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20km ride - technique tips needed

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  • 20km ride - technique tips needed

    Today, after five weeks of owning my Sem 24 I did my longest ride. A little
    over 20 km (12 mile) round trip. I did stop half way for coffee with a
    friend. In the first half, when I was fresh, I only had one UPD. During
    the second half I had one UPD and had to make a few supported rest stops as
    I was starting to feel a little knackered.

    I find that my riding is still sort of jerky. I notice some tension in my
    legs so I lighten up on the pedals only to find that the uni speeds off,
    more or less in control but a little on the edge, so then I try to slow
    things down a bit only to find a little tension in the legs returns.

    I kind of imagine that on long rides a skilled uni rider would be quite
    relaxed and have a steady pace with a fairly straight wheel throughout the
    ride... am I right? And, if so, can you suggest any tips that will help me
    improve my longer rides?


  • #2
    To be doing that distance after only 5 weeks is a major achievement.

    To be doing that distance on a 24 is quite an achievement too.

    You should expect to be tired, and your balance to start to fail a bit as you near the end of such a ride. Don't expect too much of yourself.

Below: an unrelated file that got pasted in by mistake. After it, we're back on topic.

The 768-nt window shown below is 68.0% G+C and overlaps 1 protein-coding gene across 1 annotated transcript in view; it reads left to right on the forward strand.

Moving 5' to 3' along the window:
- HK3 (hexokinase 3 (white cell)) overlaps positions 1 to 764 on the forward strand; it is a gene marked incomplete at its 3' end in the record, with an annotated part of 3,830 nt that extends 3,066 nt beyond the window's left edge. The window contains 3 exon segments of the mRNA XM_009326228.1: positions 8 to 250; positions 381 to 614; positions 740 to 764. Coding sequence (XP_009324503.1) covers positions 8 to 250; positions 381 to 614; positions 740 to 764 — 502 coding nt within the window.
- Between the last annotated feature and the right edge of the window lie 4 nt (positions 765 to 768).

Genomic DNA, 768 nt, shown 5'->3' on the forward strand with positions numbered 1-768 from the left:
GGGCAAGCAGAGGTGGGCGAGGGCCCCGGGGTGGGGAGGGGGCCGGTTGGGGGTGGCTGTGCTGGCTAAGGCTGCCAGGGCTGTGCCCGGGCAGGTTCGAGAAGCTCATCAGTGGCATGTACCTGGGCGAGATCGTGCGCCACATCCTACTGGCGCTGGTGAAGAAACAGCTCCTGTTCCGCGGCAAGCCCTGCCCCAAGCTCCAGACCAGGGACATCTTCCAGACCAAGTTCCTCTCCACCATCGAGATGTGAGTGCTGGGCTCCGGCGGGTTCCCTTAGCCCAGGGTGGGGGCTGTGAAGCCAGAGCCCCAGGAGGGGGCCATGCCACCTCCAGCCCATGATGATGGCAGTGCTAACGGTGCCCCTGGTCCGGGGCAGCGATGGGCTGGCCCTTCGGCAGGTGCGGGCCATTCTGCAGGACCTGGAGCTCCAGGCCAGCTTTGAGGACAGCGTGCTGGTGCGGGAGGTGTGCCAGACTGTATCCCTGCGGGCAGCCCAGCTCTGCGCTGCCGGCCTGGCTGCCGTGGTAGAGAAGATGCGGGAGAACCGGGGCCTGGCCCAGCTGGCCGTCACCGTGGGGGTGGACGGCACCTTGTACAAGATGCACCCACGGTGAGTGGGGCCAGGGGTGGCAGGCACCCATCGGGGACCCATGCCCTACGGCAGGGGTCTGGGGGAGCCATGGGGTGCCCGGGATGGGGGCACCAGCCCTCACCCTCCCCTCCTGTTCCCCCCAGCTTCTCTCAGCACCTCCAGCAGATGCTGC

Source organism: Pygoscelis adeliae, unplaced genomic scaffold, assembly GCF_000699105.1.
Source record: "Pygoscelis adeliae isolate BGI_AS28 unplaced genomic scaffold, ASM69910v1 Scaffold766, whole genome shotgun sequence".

On rough ground, the legs get it real bad; on smooth ground, the backside gets it worst.

    You asked for tips. Hmmm...

    First, I'd say don't push yourself. If you ride until it hurts, then stop for a minimal rest, then ride until it hurts, you won't enjoy it and you won't cover as much distance in the day. Especially as you get tired, take more frequent breaks. On a recent epic on the Coker, I found myself stopping about every mile towards the end. When I did 20 miles on the 20 a while back, the last few miles were similarly punctuated!

    Secondly, when you do stop, get some calories down you, and some fluid. It's as important for the mind as the body. Take a book/comic/newspaper and read it for a few minutes, unless you have a companion to chat to. Breaks in the ride should be part of the day out, not just a break to get your breath back an to recover the feeling in your legs!

    Thirdly, put variety in the route. You can cover distance on tarmac or smooth paths, but riding on something more challenging is good for the morale. Take an occasional diversion when the opportunity arises.

    Which leads to fourthly: when morale is flagging, and legs are tired, set goals - I'll ride to that next bend, big tree, top of the hill... just something to aim for so that you feel you've earned your rest.

    I noticed you referred to supported rests, by which I guess you mean you leaned against a lamp post instead of gettting off the uni. Why? The rest is only doing you half as much good if you're still on the uni seat.

    And finally, practise! The more you ride, the more natural it becomes.

    And finally finally, enjoy the riding for its own sake, and the distance will come naturally. Set out to do the distance for its own sake and you may just end up hating it.
    My first novel, Bridge of Otherwhere, Michael Wilkinson, on Kindle. A tale of subtle magic, mystery, friendship and love. For US$ page:


    • #3
      in addition to the training, headspace can really help
      focusing on riding as smoothly as possible may yield some surprising results
      chat to marathoners who try 'n run an inch above the ground
      getting the ride smooth in your head will translate to a smooth ride before u know it

      have fun
      Three short Gs and a long E-flat™ - UniHoki
      If I'm Murdered, Don't Execute My Killer.
      MikeFule Seager BluntRM